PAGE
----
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Claire de Sévigné as the Fiakermilli, Tomasz Konieczny as Mandryka, John Fanning as Count Waldner and Gundula Hintz as Adelaide in the Canadian Opera Company’s new production of Arabella, 2017

Photo: credit: Michael Cooper

Erin Wall as Arabella and Jane Archibald as Zdenka in the Canadian Opera Company’s new production of Arabella, 2017

Photo: Michael Cooper

Last night, we attended the third of seven performances of Richard Strauss’ opera Arabella at the Four Seasons Centre. The production is a first for the Canadian Opera Company, and in fact, it is the first production of the work in Canada, 84 years after its opening in Dresden in 1933. Arabella has been called a lyric comedy, and there are certainly many comedic moments. It’s a melodramatic story of an aristocratic family fallen on hard times because of a gambling father who tries to marry off the eldest daughter to someone of wealth to restore some much needed cash. The opera hangs together because of Strauss’s lush orchestration and wonderful sense of soaring melodic line for voice and especially the sopranos. 

The COC sought out the finest talent possible for Arabella, beginning with the 36-year old conductor Patrick Lange, a frequent guest of the Vienna State Opera and many major opera houses across Europe, Asia and Australia. The challenging score was brilliantly performed by the COC orchestra. The dramatically charged moments had the energy of three orchestras. The musical lines were clear. I particularly enjoyed the work of the brass, and especially the horn solos.

The brilliant Director, Tim Albery, set out to ask the question "What is the Good Life?" and through his characterizations he clearly pointed to his conclusions.  His depiction of the Coachman's Ball was a wonderful display of Viennese gaiety and opulence. 

The sets and costume reflected Vienna of the 19th century. The monochrome sets by designer Tobias Hoheisel gave a somewhat representational yet complex backdrop for the lavish period costumes that Hoheisel also designed. 

Erin Wall as Arabella (foreground) and Jane Archibald as Zdenka in the Canadian Opera Company’s new production of Arabella, 2017;  Photo credit: Michael Cooper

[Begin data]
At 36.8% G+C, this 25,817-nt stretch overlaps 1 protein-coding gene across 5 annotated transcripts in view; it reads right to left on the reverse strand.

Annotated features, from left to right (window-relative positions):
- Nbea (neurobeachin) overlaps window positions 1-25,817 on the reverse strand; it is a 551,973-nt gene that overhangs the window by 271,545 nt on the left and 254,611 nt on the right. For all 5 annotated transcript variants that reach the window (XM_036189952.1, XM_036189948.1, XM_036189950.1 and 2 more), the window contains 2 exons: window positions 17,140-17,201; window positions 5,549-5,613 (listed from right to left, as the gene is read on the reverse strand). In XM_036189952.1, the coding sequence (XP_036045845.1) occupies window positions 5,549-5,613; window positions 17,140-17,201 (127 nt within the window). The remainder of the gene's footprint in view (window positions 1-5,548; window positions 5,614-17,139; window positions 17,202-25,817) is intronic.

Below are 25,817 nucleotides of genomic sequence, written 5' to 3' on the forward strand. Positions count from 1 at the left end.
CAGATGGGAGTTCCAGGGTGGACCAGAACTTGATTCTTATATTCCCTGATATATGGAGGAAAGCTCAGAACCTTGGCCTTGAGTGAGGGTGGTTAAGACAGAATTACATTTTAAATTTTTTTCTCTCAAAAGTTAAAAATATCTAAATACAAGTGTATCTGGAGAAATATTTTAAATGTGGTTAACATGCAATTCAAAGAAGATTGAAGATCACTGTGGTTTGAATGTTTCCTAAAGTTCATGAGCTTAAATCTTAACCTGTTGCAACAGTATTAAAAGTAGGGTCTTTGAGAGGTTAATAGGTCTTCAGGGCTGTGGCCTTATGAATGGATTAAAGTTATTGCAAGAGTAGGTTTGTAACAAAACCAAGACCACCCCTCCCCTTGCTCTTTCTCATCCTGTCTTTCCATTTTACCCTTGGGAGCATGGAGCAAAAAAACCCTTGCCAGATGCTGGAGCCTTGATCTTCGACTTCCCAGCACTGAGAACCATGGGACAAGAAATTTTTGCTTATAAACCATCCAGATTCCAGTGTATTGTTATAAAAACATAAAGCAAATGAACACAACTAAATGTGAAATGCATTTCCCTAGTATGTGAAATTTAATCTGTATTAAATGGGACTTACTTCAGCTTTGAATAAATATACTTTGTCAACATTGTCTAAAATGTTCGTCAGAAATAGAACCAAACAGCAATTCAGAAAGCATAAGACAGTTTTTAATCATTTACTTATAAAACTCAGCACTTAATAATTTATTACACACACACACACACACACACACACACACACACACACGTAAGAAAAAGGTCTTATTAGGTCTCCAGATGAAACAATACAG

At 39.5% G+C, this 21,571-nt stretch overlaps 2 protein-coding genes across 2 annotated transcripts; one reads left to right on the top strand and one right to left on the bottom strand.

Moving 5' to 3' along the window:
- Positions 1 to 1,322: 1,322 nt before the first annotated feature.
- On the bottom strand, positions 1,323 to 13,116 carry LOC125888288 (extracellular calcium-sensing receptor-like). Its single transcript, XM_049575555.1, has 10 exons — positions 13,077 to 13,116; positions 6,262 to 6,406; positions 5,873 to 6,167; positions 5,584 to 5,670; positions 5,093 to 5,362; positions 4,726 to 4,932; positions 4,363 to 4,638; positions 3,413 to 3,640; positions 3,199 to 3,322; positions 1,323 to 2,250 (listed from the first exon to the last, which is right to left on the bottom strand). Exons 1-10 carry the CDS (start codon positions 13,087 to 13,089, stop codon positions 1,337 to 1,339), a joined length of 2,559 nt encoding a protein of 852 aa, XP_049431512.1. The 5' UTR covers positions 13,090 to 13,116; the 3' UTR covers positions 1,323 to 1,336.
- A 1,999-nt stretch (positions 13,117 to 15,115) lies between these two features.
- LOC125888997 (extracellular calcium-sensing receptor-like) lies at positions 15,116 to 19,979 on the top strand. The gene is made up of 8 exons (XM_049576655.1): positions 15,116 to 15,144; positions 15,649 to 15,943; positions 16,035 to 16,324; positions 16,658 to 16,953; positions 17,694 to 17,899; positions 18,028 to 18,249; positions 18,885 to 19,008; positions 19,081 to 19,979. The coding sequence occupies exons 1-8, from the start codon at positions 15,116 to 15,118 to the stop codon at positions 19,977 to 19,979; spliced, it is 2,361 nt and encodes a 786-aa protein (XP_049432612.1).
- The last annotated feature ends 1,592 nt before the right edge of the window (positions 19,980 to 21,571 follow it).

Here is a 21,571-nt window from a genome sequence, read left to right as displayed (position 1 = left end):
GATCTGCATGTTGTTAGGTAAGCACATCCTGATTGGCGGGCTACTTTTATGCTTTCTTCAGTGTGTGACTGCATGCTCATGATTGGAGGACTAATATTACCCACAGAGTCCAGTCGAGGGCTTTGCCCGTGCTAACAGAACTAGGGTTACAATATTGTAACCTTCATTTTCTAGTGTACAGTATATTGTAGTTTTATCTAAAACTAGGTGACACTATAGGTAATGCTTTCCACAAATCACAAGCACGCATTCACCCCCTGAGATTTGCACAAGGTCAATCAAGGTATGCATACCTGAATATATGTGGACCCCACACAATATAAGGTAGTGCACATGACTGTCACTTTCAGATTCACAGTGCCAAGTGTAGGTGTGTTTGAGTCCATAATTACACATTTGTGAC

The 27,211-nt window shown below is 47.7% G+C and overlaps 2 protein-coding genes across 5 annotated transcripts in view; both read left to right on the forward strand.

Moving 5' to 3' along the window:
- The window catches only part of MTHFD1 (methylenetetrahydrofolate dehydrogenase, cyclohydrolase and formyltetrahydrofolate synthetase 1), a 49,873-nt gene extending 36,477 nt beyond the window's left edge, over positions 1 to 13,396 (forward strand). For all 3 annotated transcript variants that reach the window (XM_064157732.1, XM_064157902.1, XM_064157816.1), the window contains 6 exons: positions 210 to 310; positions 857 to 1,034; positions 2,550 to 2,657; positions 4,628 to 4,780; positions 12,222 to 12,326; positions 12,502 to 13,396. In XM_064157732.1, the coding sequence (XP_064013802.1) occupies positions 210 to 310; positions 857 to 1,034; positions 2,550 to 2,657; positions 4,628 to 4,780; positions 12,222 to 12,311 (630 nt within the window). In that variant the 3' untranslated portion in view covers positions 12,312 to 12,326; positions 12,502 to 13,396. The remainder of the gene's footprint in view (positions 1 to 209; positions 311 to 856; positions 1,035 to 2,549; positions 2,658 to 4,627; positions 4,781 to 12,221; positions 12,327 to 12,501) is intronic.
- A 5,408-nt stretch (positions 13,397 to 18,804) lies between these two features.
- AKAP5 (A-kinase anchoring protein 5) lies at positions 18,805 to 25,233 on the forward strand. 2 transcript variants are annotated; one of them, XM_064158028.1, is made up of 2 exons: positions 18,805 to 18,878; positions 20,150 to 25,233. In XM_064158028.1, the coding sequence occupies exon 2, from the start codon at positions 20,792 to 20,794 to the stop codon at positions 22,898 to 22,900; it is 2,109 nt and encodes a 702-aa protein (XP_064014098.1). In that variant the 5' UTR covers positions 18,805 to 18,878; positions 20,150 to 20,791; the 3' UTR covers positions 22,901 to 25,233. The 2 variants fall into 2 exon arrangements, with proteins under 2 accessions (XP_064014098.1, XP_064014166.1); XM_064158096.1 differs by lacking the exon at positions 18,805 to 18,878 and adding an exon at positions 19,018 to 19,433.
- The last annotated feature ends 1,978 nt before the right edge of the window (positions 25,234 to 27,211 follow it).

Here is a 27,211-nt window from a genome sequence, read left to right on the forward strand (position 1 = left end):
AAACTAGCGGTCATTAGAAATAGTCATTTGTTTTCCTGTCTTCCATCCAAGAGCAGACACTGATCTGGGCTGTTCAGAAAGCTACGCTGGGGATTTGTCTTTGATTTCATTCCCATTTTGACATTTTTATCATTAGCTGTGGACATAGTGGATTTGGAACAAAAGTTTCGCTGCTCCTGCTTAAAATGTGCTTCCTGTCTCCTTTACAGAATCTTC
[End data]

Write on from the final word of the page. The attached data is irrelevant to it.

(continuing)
Claire de Sévigné as the Fiakermilli and Tomasz Konieczny as Mandryka in the Canadian Opera Company’s new production of Arabella, 2017,

Photo: Michael Cooper

Canadian Opera Company opens its season with a beautiful production of Richard Strauss' Arabella

The role of Arabella was given to Canadian super-star soprano Erin Wall who has sung this role at the Met and Sante Fe Opera. Her sister in the opera, Zdenka, is soprano Jane Archibald who was recently heard on the COC stage in Ariodante and The Marriage of Figaro. Both of these singers gave sparkling performances. Their heart-felt sisterly moments were exquisite. Both are among the finest sopranos on the great opera stages of the world. Their fame was justified in their performances last night. 

The large cast included only top-ranked singers including Michael Brandenburg as Matteo, Gundula Hintz as Arabella’s mother, and John Fanning as Arabella’s father, Bruno Roy as Count Lamoral, Craig Irvin as Count Dominik, Corey Bix as Count Elemer, Claire de Sévigné as The Fiakermilli and Megan Latham as the fortune teller. 

Arriving an hour early for the performance gave the added bonus of an illustrated talk about the creation of the opera and details in it that could be easily missed. Wayne Gooding, recently retired editor of Opera Canada was as engaging as he was lucid in his thirty-minute discussion. Incidentally, Gooding is presenting a series of free discussions about the current COC season entitled Opera Talks ​at the Toronto Public Library. The next discussion on January 27th is entitled The Trials of Teen Love as an introduction to Verdi’s Rigoletto. Register early for Opera Talks if you hope to get a seat. 

The COC is off to another blockbuster season filled with extraordinary singers, conductors and orchestra bringing life to masterpiece dramatic works staged without compromise by world class stage directors, set designers and a host of artisans. The music of Strauss, Donizetti, Verdi, Mozart, and Stravinsky will be included. The first two operas are currently in production at the Four Seasons Centre: Richard Strauss’ opera Arabella, will have four more performances through October 28th; and Gaetano Donizetti’s The Elixir of Love will have seven more performances through to November 4th.

Toronto Concert Reviews' next review will follow the COC’s performance of Donizetti’s The Elixir of Love on stage at the Four Seasons Centre on Tuesday October 17.

Other notables in the cast included the Polish-born bass-baritone, Tomasz Konieczeny playing the role of Mandryka, the successful suitor of Arabella. His dramatic energy combined with his striking voice creating a presence on stage one wanted to hear more and more. Koneczeny will be heading to Tokyo following his engagement with COC and then on to Vienna where he will play the role of Wotan in Wagner’s Die Walküre

Review by David Richards

​Toronto ON October 15th 2017